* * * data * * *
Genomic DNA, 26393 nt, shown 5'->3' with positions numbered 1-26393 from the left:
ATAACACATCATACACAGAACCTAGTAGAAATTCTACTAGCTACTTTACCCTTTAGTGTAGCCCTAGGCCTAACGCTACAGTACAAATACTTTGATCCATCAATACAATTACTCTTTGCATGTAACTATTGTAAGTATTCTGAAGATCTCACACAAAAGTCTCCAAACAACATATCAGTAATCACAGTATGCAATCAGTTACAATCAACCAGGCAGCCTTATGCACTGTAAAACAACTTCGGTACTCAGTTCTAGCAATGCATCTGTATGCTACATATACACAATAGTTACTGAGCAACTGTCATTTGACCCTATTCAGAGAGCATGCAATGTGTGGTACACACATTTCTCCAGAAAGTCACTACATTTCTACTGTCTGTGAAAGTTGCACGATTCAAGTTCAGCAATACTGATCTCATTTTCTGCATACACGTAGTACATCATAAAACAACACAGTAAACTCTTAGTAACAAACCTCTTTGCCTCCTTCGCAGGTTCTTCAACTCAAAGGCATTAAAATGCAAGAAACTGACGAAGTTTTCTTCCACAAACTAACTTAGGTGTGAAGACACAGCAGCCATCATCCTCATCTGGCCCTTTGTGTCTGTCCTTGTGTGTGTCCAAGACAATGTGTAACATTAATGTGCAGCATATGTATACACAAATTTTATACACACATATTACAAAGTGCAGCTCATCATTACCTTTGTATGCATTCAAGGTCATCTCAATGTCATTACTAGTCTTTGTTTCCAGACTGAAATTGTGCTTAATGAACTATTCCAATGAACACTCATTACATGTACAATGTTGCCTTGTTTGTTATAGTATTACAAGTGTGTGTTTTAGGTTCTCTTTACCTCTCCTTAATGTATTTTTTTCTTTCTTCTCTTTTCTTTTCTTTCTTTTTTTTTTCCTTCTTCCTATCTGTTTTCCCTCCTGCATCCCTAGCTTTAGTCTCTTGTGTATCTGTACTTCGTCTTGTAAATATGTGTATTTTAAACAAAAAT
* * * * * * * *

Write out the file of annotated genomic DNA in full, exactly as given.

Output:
Genomic DNA, 26393 nt, shown 5'->3' with positions numbered 1-26393 from the left:
ATAACACATCATACACAGAACCTAGTAGAAATTCTACTAGCTACTTTACCCTTTAGTGTAGCCCTAGGCCTAACGCTACAGTACAAATACTTTGATCCATCAATACAATTACTCTTTGCATGTAACTATTGTAAGTATTCTGAAGATCTCACACAAAAGTCTCCAAACAACATATCAGTAATCACAGTATGCAATCAGTTACAATCAACCAGGCAGCCTTATGCACTGTAAAACAACTTCGGTACTCAGTTCTAGCAATGCATCTGTATGCTACATATACACAATAGTTACTGAGCAACTGTCATTTGACCCTATTCAGAGAGCATGCAATGTGTGGTACACACATTTCTCCAGAAAGTCACTACATTTCTACTGTCTGTGAAAGTTGCACGATTCAAGTTCAGCAATACTGATCTCATTTTCTGCATACACGTAGTACATCATAAAACAACACAGTAAACTCTTAGTAACAAACCTCTTTGCCTCCTTCGCAGGTTCTTCAACTCAAAGGCATTAAAATGCAAGAAACTGACGAAGTTTTCTTCCACAAACTAACTTAGGTGTGAAGACACAGCAGCCATCATCCTCATCTGGCCCTTTGTGTCTGTCCTTGTGTGTGTCCAAGACAATGTGTAACATTAATGTGCAGCATATGTATACACAAATTTTATACACACATATTACAAAGTGCAGCTCATCATTACCTTTGTATGCATTCAAGGTCATCTCAATGTCATTACTAGTCTTTGTTTCCAGACTGAAATTGTGCTTAATGAACTATTCCAATGAACACTCATTACATGTACAATGTTGCCTTGTTTGTTATAGTATTACAAGTGTGTGTTTTAGGTTCTCTTTACCTCTCCTTAATGTATTTTTTTCTTTCTTCTCTTTTCTTTTCTTTCTTTTTTTTTTCCTTCTTCCTATCTGTTTTCCCTCCTGCATCCCTAGCTTTAGTCTCTTGTGTATCTGTACTTCGTCTTGTAAATATGTGTATTTTAAACAAAAAT